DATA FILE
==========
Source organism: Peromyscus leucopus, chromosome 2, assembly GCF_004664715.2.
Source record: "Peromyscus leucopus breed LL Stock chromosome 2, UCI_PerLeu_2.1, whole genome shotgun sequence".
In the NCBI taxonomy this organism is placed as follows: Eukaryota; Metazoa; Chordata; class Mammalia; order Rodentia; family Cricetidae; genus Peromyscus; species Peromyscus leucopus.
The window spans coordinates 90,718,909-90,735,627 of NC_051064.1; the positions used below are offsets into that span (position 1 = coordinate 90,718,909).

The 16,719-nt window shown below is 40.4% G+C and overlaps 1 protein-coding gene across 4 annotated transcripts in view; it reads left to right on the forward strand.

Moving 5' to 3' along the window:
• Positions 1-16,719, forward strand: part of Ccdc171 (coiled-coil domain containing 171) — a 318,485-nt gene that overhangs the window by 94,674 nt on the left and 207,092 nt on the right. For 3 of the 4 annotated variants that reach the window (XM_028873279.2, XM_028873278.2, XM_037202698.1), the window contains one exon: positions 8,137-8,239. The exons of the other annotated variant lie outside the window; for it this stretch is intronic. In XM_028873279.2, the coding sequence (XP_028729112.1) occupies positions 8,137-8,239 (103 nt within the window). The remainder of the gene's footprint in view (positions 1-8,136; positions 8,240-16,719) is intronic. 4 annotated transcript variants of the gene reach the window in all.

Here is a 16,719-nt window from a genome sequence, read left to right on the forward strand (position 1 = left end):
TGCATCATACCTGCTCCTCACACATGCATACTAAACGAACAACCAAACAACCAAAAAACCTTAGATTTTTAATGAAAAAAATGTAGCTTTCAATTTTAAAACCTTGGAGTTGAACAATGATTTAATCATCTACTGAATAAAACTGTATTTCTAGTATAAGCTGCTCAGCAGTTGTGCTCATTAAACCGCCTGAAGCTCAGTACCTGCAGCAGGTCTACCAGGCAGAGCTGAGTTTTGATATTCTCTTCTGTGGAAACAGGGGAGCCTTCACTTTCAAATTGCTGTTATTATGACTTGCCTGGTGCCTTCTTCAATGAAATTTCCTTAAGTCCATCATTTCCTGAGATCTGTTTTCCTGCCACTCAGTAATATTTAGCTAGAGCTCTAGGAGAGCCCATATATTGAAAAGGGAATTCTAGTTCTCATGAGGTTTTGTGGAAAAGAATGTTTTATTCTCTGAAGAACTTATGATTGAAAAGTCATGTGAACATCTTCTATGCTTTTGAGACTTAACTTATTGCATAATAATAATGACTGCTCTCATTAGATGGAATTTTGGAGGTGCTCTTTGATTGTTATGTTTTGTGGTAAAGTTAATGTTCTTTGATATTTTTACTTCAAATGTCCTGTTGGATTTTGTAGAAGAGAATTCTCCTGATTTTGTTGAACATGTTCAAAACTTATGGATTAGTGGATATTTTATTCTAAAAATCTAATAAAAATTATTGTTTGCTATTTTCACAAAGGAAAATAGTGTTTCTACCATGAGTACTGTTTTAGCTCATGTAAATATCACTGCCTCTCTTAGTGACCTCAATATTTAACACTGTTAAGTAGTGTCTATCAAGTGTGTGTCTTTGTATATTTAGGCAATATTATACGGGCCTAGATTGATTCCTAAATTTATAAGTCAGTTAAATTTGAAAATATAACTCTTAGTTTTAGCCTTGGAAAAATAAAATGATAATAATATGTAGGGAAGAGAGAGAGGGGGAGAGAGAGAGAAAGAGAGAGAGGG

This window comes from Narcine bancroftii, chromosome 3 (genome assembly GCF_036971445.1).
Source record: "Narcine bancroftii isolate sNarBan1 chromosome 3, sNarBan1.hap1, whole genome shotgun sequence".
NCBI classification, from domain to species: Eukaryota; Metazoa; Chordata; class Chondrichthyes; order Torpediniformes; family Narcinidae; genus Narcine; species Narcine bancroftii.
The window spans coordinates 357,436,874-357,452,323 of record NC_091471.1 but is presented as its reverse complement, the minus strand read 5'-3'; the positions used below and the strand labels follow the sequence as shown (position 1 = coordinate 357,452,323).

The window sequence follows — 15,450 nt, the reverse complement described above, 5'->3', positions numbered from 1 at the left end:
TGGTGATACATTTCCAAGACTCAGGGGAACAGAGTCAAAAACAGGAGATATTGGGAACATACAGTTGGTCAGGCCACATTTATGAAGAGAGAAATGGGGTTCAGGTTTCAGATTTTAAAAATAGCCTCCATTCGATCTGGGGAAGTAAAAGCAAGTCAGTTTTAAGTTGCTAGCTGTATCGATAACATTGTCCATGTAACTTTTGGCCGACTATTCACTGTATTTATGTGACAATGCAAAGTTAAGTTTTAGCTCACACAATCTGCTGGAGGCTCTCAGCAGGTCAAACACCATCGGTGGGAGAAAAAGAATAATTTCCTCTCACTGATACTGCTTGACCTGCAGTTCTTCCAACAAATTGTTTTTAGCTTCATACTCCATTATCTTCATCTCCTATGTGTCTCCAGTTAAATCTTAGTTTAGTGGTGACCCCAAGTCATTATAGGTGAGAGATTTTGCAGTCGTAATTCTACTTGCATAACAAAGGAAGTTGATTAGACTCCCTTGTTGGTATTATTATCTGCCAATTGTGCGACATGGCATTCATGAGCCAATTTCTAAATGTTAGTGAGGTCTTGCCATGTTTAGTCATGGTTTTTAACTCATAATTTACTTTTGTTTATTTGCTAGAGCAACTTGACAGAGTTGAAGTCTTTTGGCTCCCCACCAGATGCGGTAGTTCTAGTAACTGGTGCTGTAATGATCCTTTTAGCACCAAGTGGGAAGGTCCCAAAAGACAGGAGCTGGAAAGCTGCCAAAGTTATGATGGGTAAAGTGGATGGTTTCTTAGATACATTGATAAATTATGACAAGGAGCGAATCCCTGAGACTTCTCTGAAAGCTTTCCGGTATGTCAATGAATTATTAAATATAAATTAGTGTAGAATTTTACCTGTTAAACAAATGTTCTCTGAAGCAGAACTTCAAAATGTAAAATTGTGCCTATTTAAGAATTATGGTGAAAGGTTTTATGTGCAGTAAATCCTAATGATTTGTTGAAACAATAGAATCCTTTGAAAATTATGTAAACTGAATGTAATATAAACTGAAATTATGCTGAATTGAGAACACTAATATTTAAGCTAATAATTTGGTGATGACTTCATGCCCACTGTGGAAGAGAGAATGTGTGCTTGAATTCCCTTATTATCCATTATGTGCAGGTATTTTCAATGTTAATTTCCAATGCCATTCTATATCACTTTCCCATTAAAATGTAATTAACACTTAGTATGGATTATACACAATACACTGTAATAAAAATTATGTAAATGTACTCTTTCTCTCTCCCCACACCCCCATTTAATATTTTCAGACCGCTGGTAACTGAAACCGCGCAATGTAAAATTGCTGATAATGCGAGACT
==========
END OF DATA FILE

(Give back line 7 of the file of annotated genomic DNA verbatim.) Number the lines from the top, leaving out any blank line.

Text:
• Positions 1-16,719, forward strand: part of Ccdc171 (coiled-coil domain containing 171) — a 318,485-nt gene that overhangs the window by 94,674 nt on the left and 207,092 nt on the right. For 3 of the 4 annotated variants that reach the window (XM_028873279.2, XM_028873278.2, XM_037202698.1), the window contains one exon: positions 8,137-8,239. The exons of the other annotated variant lie outside the window; for it this stretch is intronic. In XM_028873279.2, the coding sequence (XP_028729112.1) occupies positions 8,137-8,239 (103 nt within the window). The remainder of the gene's footprint in view (positions 1-8,136; positions 8,240-16,719) is intronic. 4 annotated transcript variants of the gene reach the window in all.